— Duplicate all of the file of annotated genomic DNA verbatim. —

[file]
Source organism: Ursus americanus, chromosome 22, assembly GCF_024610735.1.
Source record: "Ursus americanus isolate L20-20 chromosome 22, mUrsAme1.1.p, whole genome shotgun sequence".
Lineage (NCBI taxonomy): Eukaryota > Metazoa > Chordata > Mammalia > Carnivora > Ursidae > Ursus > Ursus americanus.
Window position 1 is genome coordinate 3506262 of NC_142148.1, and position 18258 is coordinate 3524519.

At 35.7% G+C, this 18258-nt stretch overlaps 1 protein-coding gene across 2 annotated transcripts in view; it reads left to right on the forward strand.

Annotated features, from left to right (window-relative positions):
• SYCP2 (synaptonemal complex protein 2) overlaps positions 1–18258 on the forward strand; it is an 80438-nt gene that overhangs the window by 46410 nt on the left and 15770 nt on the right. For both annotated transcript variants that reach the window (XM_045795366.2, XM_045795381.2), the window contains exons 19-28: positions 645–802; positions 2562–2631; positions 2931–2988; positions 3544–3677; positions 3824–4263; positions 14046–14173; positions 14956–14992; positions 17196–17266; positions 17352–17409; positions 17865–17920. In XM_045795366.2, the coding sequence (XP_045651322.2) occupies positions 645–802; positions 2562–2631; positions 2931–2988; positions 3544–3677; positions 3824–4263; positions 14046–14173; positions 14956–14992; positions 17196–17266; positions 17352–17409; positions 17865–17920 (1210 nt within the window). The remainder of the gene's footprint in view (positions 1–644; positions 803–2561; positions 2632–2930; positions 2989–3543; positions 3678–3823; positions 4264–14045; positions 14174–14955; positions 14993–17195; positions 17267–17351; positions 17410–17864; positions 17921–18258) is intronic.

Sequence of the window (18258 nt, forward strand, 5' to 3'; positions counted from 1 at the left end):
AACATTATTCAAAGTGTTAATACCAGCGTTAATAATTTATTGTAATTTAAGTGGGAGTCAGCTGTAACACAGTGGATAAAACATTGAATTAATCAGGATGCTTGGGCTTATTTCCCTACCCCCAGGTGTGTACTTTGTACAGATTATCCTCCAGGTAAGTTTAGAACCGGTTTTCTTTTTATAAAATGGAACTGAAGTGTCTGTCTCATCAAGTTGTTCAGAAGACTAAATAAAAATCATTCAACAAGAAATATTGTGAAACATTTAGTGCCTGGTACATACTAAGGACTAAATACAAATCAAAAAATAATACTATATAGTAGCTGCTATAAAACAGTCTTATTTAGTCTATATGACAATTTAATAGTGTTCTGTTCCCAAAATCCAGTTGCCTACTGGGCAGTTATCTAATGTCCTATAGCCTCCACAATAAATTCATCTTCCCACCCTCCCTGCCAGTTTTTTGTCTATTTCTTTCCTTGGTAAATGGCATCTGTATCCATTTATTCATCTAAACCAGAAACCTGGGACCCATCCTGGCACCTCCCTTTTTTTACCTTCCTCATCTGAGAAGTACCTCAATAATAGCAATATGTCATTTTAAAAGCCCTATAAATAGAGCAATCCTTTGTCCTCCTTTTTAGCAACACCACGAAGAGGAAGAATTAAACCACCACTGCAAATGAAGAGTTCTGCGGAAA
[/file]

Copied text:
Source organism: Ursus americanus, chromosome 22, assembly GCF_024610735.1.
Source record: "Ursus americanus isolate L20-20 chromosome 22, mUrsAme1.1.p, whole genome shotgun sequence".
Lineage (NCBI taxonomy): Eukaryota > Metazoa > Chordata > Mammalia > Carnivora > Ursidae > Ursus > Ursus americanus.
Window position 1 is genome coordinate 3506262 of NC_142148.1, and position 18258 is coordinate 3524519.

At 35.7% G+C, this 18258-nt stretch overlaps 1 protein-coding gene across 2 annotated transcripts in view; it reads left to right on the forward strand.

Annotated features, from left to right (window-relative positions):
• SYCP2 (synaptonemal complex protein 2) overlaps positions 1–18258 on the forward strand; it is an 80438-nt gene that overhangs the window by 46410 nt on the left and 15770 nt on the right. For both annotated transcript variants that reach the window (XM_045795366.2, XM_045795381.2), the window contains exons 19-28: positions 645–802; positions 2562–2631; positions 2931–2988; positions 3544–3677; positions 3824–4263; positions 14046–14173; positions 14956–14992; positions 17196–17266; positions 17352–17409; positions 17865–17920. In XM_045795366.2, the coding sequence (XP_045651322.2) occupies positions 645–802; positions 2562–2631; positions 2931–2988; positions 3544–3677; positions 3824–4263; positions 14046–14173; positions 14956–14992; positions 17196–17266; positions 17352–17409; positions 17865–17920 (1210 nt within the window). The remainder of the gene's footprint in view (positions 1–644; positions 803–2561; positions 2632–2930; positions 2989–3543; positions 3678–3823; positions 4264–14045; positions 14174–14955; positions 14993–17195; positions 17267–17351; positions 17410–17864; positions 17921–18258) is intronic.

Sequence of the window (18258 nt, forward strand, 5' to 3'; positions counted from 1 at the left end):
AACATTATTCAAAGTGTTAATACCAGCGTTAATAATTTATTGTAATTTAAGTGGGAGTCAGCTGTAACACAGTGGATAAAACATTGAATTAATCAGGATGCTTGGGCTTATTTCCCTACCCCCAGGTGTGTACTTTGTACAGATTATCCTCCAGGTAAGTTTAGAACCGGTTTTCTTTTTATAAAATGGAACTGAAGTGTCTGTCTCATCAAGTTGTTCAGAAGACTAAATAAAAATCATTCAACAAGAAATATTGTGAAACATTTAGTGCCTGGTACATACTAAGGACTAAATACAAATCAAAAAATAATACTATATAGTAGCTGCTATAAAACAGTCTTATTTAGTCTATATGACAATTTAATAGTGTTCTGTTCCCAAAATCCAGTTGCCTACTGGGCAGTTATCTAATGTCCTATAGCCTCCACAATAAATTCATCTTCCCACCCTCCCTGCCAGTTTTTTGTCTATTTCTTTCCTTGGTAAATGGCATCTGTATCCATTTATTCATCTAAACCAGAAACCTGGGACCCATCCTGGCACCTCCCTTTTTTTACCTTCCTCATCTGAGAAGTACCTCAATAATAGCAATATGTCATTTTAAAAGCCCTATAAATAGAGCAATCCTTTGTCCTCCTTTTTAGCAACACCACGAAGAGGAAGAATTAAACCACCACTGCAAATGAAGAGTTCTGCGGAAA